The Council’s mission is promoting understanding of foreign policy and the United States’ role in the world. Meetings are convened at which government officials, global leaders and prominent members debate major foreign-policy issues. It has a think tank that employs prominent scholars in international affairs and it commissions subsequent books and reports. A central aim of the Council, it states, is to “find and nurture the next generation of foreign policy leaders.” It established “Independent Task Forces” in 1995, which encourage policy debate. Comprising experts with diverse backgrounds and expertise, these task forces seek consensus in making policy recommendations on critical issues; to date, the Council has convened more than fifty times.
The internal think tank is The David Rockefeller Studies Program, which grants fellowships and whose programs are described as being integral to the goal of contributing to the ongoing debate on foreign policy; fellows in this program research and write on the most important challenges facing the United States and the world.
At the outset of the organization, founding member Elihu Root said the group’s mission, epitomized in its journal Foreign Affairs, should be to “guide” American public opinion. In the early 1970s, the CFR changed the mission, saying that it wished instead to “inform” public opinion.
This is what we are finding out:
The Invisible Government:
Wilson himself, when campaigning for re-election in 1916, had unequivocally supported our traditional foreign policy: his one major promise to the American people was that he would keep them out of the European war.
Yet, even while making this promise, Wilson was yielding to a pressure he was never able to withstand: the influence of Colonel Edward M. House, Wilson’s all-powerful adviser. According to House’s own papers and the historical studies of Wilson’s ardent admirers (see, for example, the “Intimate Papers of Colonel House”, edited by Charles Seymour, published in 1926 by Houghton Mifflin; and, “The Crisis of the Old Order” by Arthur M. Schlesinger, Jr., published 1957 by Houghton Mifflin), House created Wilson’s domestic and foreign policies, selected most of Wilson’s cabinet and other major appointees, and ran Wilson’s State Department.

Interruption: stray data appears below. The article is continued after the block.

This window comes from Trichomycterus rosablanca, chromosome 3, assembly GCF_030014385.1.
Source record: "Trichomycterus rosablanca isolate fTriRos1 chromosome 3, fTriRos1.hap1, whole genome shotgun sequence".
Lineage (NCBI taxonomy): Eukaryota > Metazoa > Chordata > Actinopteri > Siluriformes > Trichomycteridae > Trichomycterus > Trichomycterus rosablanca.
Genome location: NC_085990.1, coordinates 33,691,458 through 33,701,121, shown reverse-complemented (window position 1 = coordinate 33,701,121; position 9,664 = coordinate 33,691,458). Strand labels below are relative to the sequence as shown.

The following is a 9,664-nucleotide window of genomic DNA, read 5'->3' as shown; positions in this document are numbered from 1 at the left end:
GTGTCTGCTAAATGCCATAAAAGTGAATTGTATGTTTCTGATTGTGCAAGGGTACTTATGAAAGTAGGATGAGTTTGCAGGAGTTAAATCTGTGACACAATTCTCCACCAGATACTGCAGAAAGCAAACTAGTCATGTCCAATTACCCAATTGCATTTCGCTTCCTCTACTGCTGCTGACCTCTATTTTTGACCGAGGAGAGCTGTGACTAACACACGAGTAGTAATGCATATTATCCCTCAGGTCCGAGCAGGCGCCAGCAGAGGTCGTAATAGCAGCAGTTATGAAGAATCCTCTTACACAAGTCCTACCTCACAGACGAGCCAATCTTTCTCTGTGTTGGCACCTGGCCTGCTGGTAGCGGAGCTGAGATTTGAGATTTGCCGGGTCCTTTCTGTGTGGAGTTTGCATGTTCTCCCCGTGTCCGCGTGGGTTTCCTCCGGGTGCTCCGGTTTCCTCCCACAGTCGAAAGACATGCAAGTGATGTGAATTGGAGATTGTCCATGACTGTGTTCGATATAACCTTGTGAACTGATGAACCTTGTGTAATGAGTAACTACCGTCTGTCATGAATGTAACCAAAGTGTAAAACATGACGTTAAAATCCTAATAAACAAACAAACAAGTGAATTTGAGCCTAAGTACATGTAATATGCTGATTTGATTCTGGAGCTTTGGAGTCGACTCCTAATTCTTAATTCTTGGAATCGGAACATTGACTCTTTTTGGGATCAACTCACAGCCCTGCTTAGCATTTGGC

House had powerful connections with international bankers in New York. He was influential, for example, with great financial institutions represented by such people as Paul and Felix Warburg, Otto H. Kahn, Louis Marburg, Henry Morgenthau, Jacob and Mortimer Schiff, Herbert Lehman. House had equally powerful connections with bankers and politicians of Europe.
Bringing all of these forces to bear, House persuaded Wilson that America had an evangelistic mission to save the world for “democracy.” The first major twentieth century tragedy for the United States resulted: Wilson’s war message to Congress and the declaration of war against Germany on April 6, 1917.
House also persuaded Wilson that the way to avoid all future wars was to create a world federation of nations. On May 27, 1916, in a speech to the League to Enforce Peace, Wilson first publicly endorsed Colonel House’s world-government idea (without, however, identifying it as originating with House).